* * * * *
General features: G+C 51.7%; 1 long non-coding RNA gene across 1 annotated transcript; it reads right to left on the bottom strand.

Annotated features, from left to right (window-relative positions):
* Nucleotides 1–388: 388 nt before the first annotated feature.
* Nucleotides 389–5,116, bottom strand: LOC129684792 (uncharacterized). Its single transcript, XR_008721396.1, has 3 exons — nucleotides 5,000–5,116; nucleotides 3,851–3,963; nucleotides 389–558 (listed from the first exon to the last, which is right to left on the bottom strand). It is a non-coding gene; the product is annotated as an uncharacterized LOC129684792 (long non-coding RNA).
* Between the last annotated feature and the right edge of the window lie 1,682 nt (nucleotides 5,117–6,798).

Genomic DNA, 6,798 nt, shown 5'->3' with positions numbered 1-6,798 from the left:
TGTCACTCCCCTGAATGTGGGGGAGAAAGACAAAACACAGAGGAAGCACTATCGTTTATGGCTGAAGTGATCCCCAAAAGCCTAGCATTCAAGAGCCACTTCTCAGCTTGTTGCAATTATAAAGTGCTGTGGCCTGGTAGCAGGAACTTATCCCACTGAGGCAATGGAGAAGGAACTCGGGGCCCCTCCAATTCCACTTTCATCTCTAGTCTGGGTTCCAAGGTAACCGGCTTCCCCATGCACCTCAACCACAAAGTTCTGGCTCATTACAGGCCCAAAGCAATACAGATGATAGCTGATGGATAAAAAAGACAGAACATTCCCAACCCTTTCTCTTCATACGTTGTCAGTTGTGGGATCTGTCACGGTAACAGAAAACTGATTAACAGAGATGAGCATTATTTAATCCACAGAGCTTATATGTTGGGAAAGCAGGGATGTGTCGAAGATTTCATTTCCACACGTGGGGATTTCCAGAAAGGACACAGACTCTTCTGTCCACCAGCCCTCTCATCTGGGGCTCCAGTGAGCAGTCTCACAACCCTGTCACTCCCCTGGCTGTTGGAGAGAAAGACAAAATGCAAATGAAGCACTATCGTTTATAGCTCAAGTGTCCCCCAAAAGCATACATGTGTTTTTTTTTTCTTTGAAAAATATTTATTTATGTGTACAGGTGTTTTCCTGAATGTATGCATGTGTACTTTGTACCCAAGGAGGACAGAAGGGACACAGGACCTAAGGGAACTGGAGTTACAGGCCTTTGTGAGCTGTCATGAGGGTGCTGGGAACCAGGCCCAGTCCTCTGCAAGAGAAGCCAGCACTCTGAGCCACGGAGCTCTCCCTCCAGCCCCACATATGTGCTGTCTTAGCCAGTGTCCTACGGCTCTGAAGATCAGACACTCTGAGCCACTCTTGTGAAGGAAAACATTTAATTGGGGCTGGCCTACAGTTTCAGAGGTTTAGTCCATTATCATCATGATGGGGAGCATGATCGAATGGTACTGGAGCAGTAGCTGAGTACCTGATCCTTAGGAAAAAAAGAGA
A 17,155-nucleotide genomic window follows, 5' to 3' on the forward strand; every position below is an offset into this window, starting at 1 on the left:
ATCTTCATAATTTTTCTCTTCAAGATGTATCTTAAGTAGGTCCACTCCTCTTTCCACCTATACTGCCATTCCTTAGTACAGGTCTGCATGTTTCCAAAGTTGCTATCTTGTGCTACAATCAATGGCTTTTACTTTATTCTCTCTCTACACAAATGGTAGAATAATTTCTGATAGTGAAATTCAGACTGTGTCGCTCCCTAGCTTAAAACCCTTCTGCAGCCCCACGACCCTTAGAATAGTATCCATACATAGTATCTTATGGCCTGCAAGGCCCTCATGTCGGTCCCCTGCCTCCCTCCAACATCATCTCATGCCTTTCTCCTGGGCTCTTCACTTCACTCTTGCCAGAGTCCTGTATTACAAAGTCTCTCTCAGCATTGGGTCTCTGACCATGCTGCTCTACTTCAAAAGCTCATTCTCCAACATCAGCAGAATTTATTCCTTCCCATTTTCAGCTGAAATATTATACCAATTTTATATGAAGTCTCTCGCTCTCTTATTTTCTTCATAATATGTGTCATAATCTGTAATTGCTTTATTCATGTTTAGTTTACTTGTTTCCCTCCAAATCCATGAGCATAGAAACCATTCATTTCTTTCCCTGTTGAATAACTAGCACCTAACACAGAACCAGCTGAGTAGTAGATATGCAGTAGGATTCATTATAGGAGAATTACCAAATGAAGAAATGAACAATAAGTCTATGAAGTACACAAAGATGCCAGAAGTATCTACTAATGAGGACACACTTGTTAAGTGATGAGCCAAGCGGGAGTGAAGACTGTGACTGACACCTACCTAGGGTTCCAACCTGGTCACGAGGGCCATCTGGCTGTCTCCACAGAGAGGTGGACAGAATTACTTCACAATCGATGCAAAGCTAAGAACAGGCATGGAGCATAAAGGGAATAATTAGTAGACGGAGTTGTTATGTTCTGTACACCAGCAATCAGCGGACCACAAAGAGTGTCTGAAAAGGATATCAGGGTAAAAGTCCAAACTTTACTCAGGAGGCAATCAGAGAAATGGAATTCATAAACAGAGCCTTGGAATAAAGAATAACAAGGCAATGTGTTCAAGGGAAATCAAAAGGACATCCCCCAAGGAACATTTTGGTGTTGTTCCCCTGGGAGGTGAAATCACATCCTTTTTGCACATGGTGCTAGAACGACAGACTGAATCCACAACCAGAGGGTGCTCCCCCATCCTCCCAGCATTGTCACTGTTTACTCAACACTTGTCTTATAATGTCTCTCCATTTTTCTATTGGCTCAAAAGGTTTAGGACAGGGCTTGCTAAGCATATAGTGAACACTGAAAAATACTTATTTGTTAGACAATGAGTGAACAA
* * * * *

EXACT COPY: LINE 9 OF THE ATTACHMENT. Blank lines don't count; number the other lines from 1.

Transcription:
ATCTTCATAATTTTTCTCTTCAAGATGTATCTTAAGTAGGTCCACTCCTCTTTCCACCTATACTGCCATTCCTTAGTACAGGTCTGCATGTTTCCAAAGTTGCTATCTTGTGCTACAATCAATGGCTTTTACTTTATTCTCTCTCTACACAAATGGTAGAATAATTTCTGATAGTGAAATTCAGACTGTGTCGCTCCCTAGCTTAAAACCCTTCTGCAGCCCCACGACCCTTAGAATAGTATCCATACATAGTATCTTATGGCCTGCAAGGCCCTCATGTCGGTCCCCTGCCTCCCTCCAACATCATCTCATGCCTTTCTCCTGGGCTCTTCACTTCACTCTTGCCAGAGTCCTGTATTACAAAGTCTCTCTCAGCATTGGGTCTCTGACCATGCTGCTCTACTTCAAAAGCTCATTCTCCAACATCAGCAGAATTTATTCCTTCCCATTTTCAGCTGAAATATTATACCAATTTTATATGAAGTCTCTCGCTCTCTTATTTTCTTCATAATATGTGTCATAATCTGTAATTGCTTTATTCATGTTTAGTTTACTTGTTTCCCTCCAAATCCATGAGCATAGAAACCATTCATTTCTTTCCCTGTTGAATAACTAGCACCTAACACAGAACCAGCTGAGTAGTAGATATGCAGTAGGATTCATTATAGGAGAATTACCAAATGAAGAAATGAACAATAAGTCTATGAAGTACACAAAGATGCCAGAAGTATCTACTAATGAGGACACACTTGTTAAGTGATGAGCCAAGCGGGAGTGAAGACTGTGACTGACACCTACCTAGGGTTCCAACCTGGTCACGAGGGCCATCTGGCTGTCTCCACAGAGAGGTGGACAGAATTACTTCACAATCGATGCAAAGCTAAGAACAGGCATGGAGCATAAAGGGAATAATTAGTAGACGGAGTTGTTATGTTCTGTACACCAGCAATCAGCGGACCACAAAGAGTGTCTGAAAAGGATATCAGGGTAAAAGTCCAAACTTTACTCAGGAGGCAATCAGAGAAATGGAATTCATAAACAGAGCCTTGGAATAAAGAATAACAAGGCAATGTGTTCAAGGGAAATCAAAAGGACATCCCCCAAGGAACATTTTGGTGTTGTTCCCCTGGGAGGTGAAATCACATCCTTTTTGCACATGGTGCTAGAACGACAGACTGAATCCACAACCAGAGGGTGCTCCCCCATCCTCCCAGCATTGTCACTGTTTACTCAACACTTGTCTTATAATGTCTCTCCATTTTTCTATTGGCTCAAAAGGTTTAGGACAGGGCTTGCTAAGCATATAGTGAACACTGAAAAATACTTATTTGTTAGACAATGAGTGAACAA